Referee Watch: When does the half end?

Soccer is that rare sport where official time is kept on the field by the referee. This makes a lot more sense than the scoreboard being the official time as in college and high school soccer and the officials having the unseemly duty in determining whether the ball entered the goal before the half ended. Although it rarely happens, it did occur in a NCAA men’s semifinal a few years ago and a NCAA men’s final a generation ago and there was controversy over whether the goal should have been allowed. The controversy could and should have been avoided by simply giving the ref the official time, as occurs in games all over the world.

Law 7 on the Duration of the Match says that allowance is made by the ref in each half for all time lost in the half through substitutions, assessment and/or removal of injured players, time-wasting, disciplinary sanctions, stoppages for drinks or other medical reasons permitted by competition rules and any other cause, including any significant delay to a restart, such as goal celebrations.

Now in youth soccer, where a gazillion subs can be made in a game, the ref does not add time for each substitution; otherwise, games would seemingly never end. But the ref should certainly add time when the winning team is doing it as a time-wasting ploy. The ref can easily figure out a team is doing this if, after they are leading, they start subbing much more frequently. So, in this scenario, when the winning team subs without the losing team looking to sub too, the ref should tell the teams that he is adding time for the substitution. Consequently, the winning team should start subbing much less frequently.

If time needs to be added to the half, the ref should announce it as stoppage time is about to begin, “A minimum of two minutes of stoppage time is being added.”

Per the rules, the only restart where a half is extended is for a penalty kick.

The ref needs to use some common sense when adding time. If the half is down to a few seconds and one team is attacking in the other team’s penalty area or an attacker is near the goal on a breakaway, do not end the half until the ball has been cleared, the keeper makes the save or the defense gets the ball or if the ball is played out-of-bounds.

As refs have official time on their watch, they must administer it correctly but lately, I’ve noticed some youth soccer refs take adding time to an extreme. I questioned them after the game to make sure they did not have any stoppage time and they said that time in the second half was actually up but they wanted to give the losing team a chance to tie the game. This is not correct and, in one scenario with no time left in the game, a defender tackled the ball over the goal line for a corner kick. The match should have ended there.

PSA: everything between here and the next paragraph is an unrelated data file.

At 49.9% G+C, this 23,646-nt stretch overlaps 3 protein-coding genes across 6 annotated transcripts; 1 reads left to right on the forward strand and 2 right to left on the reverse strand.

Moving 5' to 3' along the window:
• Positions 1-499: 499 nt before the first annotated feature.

Instead, the ref allowed a player to take a corner kick after he waited 20 seconds for his keeper to run the length of the field to position himself in front of the goal. And when the defense headed the corner kick over the goal line for another corner kick, the ref allowed that one to be taken too and only ended the game after the defense kicked the ball way upfield, over a minute after time had run out.

(Randy Vogt, the author of "Preventive Officiating," has officiated more than 10,000 games.)

4 comments about "Referee Watch: When does the half end?".
  1. James Madison, October 31, 2017 at 7:42 p.m.

    Time is now stopped in a college game, either automatically or at the discretion of the CR for essentially the same reasons as the CR is authorized to add time in a match conducted under the Laws of the Game, including substitutions by the leading team in the final 5 minutes, the distinctions between the two are much less significant than they once were.  Moreover, I believe it is just as incorrect not to whistle the expiration of time when a team is attacking the opposing team'spenalty area as it is to extend time to give a losing team time to tie.  When time has expired in my world, time has expired in my world, even, for example, when I have whistled for a CK or a DFK and the victim team is scheming to take it.

  2. Mark Konty replied, November 1, 2017 at 11:55 a.m.

    I agree with James.  If you're going to allow an attacking team extra time, why not allow the clock to run for any "good" reason.  There is nothing in the LotG that says the game continues until the final attack is snuffed out.  In fact, this interpretation is likely what the young referee was thinking when they allowed multiple corner kicks.

    I also find Vogt's argument regarding open versus secret clocks to be without sufficient evidence. Two "controversial" clock outcomes with a definite clock versus the weekly clock controversies we see in the professional leagues where secret time is kept does not add up to an argument against the open clock.  Partuclularly in lower leagues where the refereeing is poor, an open clock can avoid controversies with end-of-the-game decisions.  At the high school level the refereeing in my area is no better, and usually worse, than youth club games.  I honestly don't trust them to make an unbiased determination of when the game ends.

  3. Kent James, October 31, 2017 at 8:27 p.m.

    I'm not sure why FIFA does not include allowing time for goals.  It would eliminate the tussles that ensue when the team that is behind scored, but needs to score again, so they are trying to grab the ball while the keeper is trying to slow the game down. If you added time, you could just tell them to relax, and avoid the issue.

  4. Wooden Ships, November 1, 2017 at 11:30 a.m.

    IM old school O, this has been an ongoing embarrasment in the US. For gods sake we haven't earned the right to change the game everyone else on the planet plays. Arrogance has been a topic of late, here is a perfect example. 

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